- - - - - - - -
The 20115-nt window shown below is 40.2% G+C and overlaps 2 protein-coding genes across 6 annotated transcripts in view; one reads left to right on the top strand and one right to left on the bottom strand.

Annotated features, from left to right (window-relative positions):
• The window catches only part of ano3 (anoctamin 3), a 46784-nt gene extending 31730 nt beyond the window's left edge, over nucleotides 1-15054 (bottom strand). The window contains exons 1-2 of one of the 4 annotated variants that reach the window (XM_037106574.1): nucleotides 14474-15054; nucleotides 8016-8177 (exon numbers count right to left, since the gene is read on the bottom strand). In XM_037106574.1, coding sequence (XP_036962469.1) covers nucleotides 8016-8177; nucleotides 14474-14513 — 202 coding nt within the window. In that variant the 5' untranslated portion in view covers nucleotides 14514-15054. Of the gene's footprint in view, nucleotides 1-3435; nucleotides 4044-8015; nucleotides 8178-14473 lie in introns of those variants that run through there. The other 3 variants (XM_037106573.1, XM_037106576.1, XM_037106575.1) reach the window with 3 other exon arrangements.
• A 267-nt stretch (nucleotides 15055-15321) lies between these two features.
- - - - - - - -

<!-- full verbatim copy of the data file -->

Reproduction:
The 20115-nt window shown below is 40.2% G+C and overlaps 2 protein-coding genes across 6 annotated transcripts in view; one reads left to right on the top strand and one right to left on the bottom strand.

Annotated features, from left to right (window-relative positions):
• The window catches only part of ano3 (anoctamin 3), a 46784-nt gene extending 31730 nt beyond the window's left edge, over nucleotides 1-15054 (bottom strand). The window contains exons 1-2 of one of the 4 annotated variants that reach the window (XM_037106574.1): nucleotides 14474-15054; nucleotides 8016-8177 (exon numbers count right to left, since the gene is read on the bottom strand). In XM_037106574.1, coding sequence (XP_036962469.1) covers nucleotides 8016-8177; nucleotides 14474-14513 — 202 coding nt within the window. In that variant the 5' untranslated portion in view covers nucleotides 14514-15054. Of the gene's footprint in view, nucleotides 1-3435; nucleotides 4044-8015; nucleotides 8178-14473 lie in introns of those variants that run through there. The other 3 variants (XM_037106573.1, XM_037106576.1, XM_037106575.1) reach the window with 3 other exon arrangements.
• A 267-nt stretch (nucleotides 15055-15321) lies between these two features.